The survey found that there is a “very large market” for meat alternatives, particularly farm-grown meat. The German population has for the most part shown a willingness to accept in-vitro meat if they believe that it will be genetically modified. Lab-grown meat could phase out EU regulations as early as 2022.

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Why are German roofs so steep? | Instant News

Lots of people on Internet has some really interesting questions about Germany and, so far, we’ve been investigating some of the more interesting topics: From Hitler’s love for Fanta and drinking tradition to history of royalty and some academic habits, we’ve studied some interesting aspects of German history and culture.

However, some people have more mundane questions about Germany. Well, maybe less interesting, but a little more useful or practical than we discussed earlier. Questions like, “What do people in Germany eat for breakfast?” or “Why is the roof so steep in Germany?”

Now, if you’ve ever asked either of those two questions, you’re in luck, because today we’re going to answer both.

What do Germans eat for breakfast?

A German breakfast may not be as famous as a traditional English breakfast (or fry-up) or an American breakfast which is frankly quite horrendous (in this author’s opinion) of bacon, maple syrup and pancakes. This is probably the reason why so many people are curious about what people eat after waking up in Germany.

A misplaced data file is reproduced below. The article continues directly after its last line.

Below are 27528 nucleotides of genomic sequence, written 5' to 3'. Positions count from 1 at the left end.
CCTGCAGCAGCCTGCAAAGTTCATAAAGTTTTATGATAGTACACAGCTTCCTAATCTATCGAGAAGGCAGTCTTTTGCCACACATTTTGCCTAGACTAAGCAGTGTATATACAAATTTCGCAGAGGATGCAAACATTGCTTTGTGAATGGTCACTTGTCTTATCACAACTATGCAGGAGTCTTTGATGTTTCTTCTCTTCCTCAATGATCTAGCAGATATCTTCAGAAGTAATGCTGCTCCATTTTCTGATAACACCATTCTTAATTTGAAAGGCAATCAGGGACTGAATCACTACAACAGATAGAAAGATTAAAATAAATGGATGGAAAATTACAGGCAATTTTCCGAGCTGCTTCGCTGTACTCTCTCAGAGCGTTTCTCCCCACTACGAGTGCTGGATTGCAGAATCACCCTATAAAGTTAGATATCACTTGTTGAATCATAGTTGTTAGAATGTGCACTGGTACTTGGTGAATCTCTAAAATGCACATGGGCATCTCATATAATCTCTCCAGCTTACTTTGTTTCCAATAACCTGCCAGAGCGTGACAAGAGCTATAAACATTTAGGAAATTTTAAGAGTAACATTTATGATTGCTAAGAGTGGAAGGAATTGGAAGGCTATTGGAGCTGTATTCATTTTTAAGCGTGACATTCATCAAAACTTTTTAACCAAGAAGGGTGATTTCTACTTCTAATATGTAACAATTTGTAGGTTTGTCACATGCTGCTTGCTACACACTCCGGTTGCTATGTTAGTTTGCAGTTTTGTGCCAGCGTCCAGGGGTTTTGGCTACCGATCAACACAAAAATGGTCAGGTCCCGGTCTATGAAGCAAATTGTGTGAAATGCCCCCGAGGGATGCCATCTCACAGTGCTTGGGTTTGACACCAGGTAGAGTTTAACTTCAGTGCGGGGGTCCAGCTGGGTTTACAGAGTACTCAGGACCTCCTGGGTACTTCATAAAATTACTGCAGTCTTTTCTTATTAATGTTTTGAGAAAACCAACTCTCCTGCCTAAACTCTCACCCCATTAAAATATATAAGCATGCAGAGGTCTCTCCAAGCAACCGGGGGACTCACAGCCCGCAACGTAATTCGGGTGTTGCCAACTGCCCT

Breakfast is considered one of the most important foods in Germany, which gives rise to the German proverb: Eat your breakfast like an emperor, lunch like a king, and dinner like a man beggar (eat breakfast like an emperor, lunch like a king and dinner like a poor man).

German breakfast usually revolves around baked goods, which is reflected in the many bakeries found on street corners and on train and metro stations across the country. Bread or rolls are usually eaten with spreads such as butter, margarine, jam, honey or Nutella which are always popular.

Meat and cheese slices are another popular bread topping, as are eggs and quark (a soft, creamy dairy product amidst yogurt and cottage cheese). Muesli with milk or yogurt, topped with fresh fruit, is also a popular complement. All of this is usually washed down with tea, coffee, orange juice or milk, depending on your preference.

Why are German roofs so steep?

On your trip to Germany, you may have noticed that many houses have very steep roofs. In fact, so many people have noticed this that it is one of the most searched questions on Google about Germany.

The answer is actually very simple. Flat roofs can run the risk of collapsing in heavy snow, which can be too much a burden for the roof to bear. The steep roof eliminates this, so it snows right away.

However, this posed another problem: because the steep roof would allow large lumps of thick snow to slide and potentially injure passers-by. To solve this, therefore, the ingenious German roof designer incorporated a small “fence” that broke the snow into small lumps and allowed the melted snow to sink in.

The steep roof also allows for more living space or attic in the house.

Now you know

So there you have it, some of the most searched questions on the internet about Germany answered. Did we miss something? Of course, everyone has their own version of the perfect breakfast, so if you have any thoughts, let us know in the comments below!